Matveyev’s Model for Periodization


There has been much discussion recently about Periodization and its value. I have my opinions but I feel it’s important to at the very least look at Periodization as a useful training strategy to plan out your season. Now in my previous blog I talked about how the models could be used with different event groups in mind. Just like in the world of American football the coach will choose to use a different system best suited for his athletes or get athletes who fit his system. Different models can best be seen in American college football like Georgia Tech’s option, Mizzou’s spread, or Alabama’s single back offense. In the world of track and field we have a need for different models for all event groups to make the most of the athletes’ unique abilities.

This week we will highlight Matveyev’s (Traditional Model) and its value in planning for the developmental athlete, long sprinter, and of course the distance runner. Matveyev’s model as many of us know is based on a gradual increase in load (miles, meters, reps, mins) in the first part of the annual plan with relative low intensity levels. As the annual progresses the load will reach its peak then eventually drop off fairly dramatically. Meanwhile the intensity will rise dramatically at this point and the two factors will cross. Many people call this the aptly named Red zone due to the increased chance of injury at that moment in the annual plan.

The developmental athlete- This system works well for young and newly developing athletes because of the gradual increase in both load and intensity. Being too aggressive with a young athletes could run them into the ground the sport or doesn’t give them enough time to develop all of their bio-motor abilities to see what type of athlete we are training.

Long sprinter- In many ways the Baylor/Hart system embodies the principles of the Matveyev’s Model. Coach Hart’s system relies on the large increase in work capacity and specific endurance. This system obviously has produced some of the fastest 200/400 people in the world. For more information on the specifics of this plan you view a number of articles on this site. You can even find week to week workouts for different points in the season. I don’t recommend cutting and pasting the workouts but it does give you a better understanding the progressions over the course of the season for a long sprinter in coach Hart’s system that fit the Matveyev periodization model.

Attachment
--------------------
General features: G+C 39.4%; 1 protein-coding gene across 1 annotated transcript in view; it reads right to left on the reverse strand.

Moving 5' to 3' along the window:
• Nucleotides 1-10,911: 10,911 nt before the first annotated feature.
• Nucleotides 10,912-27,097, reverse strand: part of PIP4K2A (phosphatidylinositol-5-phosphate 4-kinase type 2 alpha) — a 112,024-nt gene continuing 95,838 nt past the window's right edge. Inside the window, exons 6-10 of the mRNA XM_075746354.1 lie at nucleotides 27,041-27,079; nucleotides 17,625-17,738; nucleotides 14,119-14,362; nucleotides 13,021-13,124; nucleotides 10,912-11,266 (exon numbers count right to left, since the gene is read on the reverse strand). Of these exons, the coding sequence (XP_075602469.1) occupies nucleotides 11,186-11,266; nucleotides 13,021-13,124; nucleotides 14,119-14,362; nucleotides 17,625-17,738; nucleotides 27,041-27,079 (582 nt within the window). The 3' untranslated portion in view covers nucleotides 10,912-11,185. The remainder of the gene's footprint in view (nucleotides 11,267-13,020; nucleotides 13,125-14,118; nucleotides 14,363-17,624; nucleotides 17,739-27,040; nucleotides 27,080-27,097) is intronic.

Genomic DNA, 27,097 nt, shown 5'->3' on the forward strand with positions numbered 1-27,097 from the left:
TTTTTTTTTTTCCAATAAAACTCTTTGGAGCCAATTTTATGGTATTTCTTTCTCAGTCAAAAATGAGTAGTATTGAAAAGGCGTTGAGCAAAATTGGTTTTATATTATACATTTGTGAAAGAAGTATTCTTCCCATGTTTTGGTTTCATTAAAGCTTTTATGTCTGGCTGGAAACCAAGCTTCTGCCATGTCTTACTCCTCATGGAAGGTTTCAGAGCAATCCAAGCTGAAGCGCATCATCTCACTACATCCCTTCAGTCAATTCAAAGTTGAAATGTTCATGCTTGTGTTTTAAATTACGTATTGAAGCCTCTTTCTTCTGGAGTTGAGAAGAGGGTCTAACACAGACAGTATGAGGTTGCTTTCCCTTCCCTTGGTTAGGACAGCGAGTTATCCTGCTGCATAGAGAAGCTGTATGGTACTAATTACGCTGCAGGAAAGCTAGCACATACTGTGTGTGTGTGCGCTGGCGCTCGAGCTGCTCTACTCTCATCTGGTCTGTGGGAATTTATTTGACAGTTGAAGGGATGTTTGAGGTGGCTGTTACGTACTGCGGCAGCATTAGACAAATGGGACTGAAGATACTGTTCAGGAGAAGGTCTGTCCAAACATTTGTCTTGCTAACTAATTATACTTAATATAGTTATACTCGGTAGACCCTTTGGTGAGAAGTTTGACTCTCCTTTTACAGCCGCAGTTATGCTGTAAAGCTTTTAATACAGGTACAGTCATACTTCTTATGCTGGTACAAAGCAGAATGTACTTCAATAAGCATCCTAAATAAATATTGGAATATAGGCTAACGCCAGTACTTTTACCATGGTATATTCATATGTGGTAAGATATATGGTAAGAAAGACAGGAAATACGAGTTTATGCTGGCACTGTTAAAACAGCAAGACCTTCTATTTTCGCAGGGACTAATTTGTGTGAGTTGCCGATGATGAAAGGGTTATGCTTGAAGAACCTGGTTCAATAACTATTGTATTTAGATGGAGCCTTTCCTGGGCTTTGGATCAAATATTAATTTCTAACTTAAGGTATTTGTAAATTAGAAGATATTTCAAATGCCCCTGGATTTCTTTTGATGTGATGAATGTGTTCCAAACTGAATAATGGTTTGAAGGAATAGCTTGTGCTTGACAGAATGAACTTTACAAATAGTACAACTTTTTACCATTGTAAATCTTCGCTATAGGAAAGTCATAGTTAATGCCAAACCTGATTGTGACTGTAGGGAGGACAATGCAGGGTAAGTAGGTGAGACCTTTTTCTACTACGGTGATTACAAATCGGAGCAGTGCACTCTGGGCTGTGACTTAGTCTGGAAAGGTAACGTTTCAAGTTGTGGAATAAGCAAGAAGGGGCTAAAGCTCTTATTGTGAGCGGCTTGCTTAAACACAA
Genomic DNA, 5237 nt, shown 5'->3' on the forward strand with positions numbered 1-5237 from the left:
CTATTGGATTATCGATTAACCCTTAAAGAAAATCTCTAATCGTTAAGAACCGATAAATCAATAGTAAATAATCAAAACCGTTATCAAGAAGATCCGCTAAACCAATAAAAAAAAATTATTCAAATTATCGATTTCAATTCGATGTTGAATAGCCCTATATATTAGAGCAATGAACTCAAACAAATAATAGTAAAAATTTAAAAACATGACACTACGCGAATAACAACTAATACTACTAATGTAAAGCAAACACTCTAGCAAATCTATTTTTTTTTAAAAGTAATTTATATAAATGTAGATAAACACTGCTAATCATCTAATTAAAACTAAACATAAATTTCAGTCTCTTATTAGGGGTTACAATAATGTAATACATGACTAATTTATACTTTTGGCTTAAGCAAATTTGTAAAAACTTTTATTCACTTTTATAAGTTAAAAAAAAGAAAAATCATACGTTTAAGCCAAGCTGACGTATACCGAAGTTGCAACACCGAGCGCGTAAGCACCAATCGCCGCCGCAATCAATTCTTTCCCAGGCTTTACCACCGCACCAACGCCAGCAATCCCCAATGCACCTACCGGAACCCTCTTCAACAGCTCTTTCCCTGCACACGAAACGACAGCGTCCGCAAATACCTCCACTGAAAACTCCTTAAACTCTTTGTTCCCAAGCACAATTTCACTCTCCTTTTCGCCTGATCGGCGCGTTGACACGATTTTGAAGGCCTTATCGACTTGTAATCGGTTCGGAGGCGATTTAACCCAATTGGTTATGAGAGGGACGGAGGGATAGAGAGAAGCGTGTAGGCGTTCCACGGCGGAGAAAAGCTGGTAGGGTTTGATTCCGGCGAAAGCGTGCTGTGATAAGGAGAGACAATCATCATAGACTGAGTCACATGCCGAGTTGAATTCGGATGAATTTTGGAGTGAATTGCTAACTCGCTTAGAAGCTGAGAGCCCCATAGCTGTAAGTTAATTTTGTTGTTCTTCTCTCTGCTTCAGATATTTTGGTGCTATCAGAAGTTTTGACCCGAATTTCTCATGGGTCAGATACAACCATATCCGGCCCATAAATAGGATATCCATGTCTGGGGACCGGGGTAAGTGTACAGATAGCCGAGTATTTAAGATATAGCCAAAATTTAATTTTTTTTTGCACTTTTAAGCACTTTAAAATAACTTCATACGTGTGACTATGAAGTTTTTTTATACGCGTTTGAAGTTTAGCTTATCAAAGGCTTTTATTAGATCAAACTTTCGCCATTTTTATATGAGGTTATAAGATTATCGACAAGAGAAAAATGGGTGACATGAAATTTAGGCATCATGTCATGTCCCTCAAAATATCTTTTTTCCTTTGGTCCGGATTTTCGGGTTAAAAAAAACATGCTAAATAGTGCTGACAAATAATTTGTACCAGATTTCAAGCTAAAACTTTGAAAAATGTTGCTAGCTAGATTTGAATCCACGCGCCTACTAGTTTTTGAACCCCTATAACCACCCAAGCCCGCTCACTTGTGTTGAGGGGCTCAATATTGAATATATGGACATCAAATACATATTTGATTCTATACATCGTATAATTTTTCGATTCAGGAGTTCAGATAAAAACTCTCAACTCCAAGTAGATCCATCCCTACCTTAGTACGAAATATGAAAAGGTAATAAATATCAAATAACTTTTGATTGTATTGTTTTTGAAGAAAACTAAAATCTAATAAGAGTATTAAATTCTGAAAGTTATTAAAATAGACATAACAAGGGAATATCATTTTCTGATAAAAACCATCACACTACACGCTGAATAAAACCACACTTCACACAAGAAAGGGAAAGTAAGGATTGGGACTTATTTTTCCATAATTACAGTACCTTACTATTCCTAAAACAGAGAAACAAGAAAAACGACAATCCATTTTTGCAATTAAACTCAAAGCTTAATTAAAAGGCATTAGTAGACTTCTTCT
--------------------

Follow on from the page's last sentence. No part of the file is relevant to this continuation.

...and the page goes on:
Distance- In decades of researching distance training the data produced from these studies pointed to an aerobic peak coming after 27 weeks of systematic training. At that point the aerobic athlete can maintain a peak for about a month. In order to maximize these adaptations it takes time. Lots of time and training creates chance for injury. It’s important also not to do too much too soon. Its best to have gradual progressions avoid injury. Matveyev’s model is almost perfect for these athletes to achieve these biological adaptations and to run fast when in matters most.

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Ryan Banta

Ryan Banta

Ryan is a successful high school coach. His athletes have achieved 76 school records, 2 top four finishes at the state championships, 3 district championships, 107 state semi-finalist (sectionals), 63 state qualifiers, 2 state records (3200 and 4x800), 14 national ranked events, 34 all state performances, 8 state champions, 7 runner up performances, and 2 Gatorade athletes of the year. Ryan is a USATF level II coach in the sprints, hurdles, relays, and endurance and recently earned a USTFCCCA track and field technical coaching certification.
Ryan Banta


Dad, Husband, Teacher, & Track & Field Coach. Author of Sprinter's Compendium Contributor @speedendurance @simplifaster
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Ryan Banta
Ryan Banta

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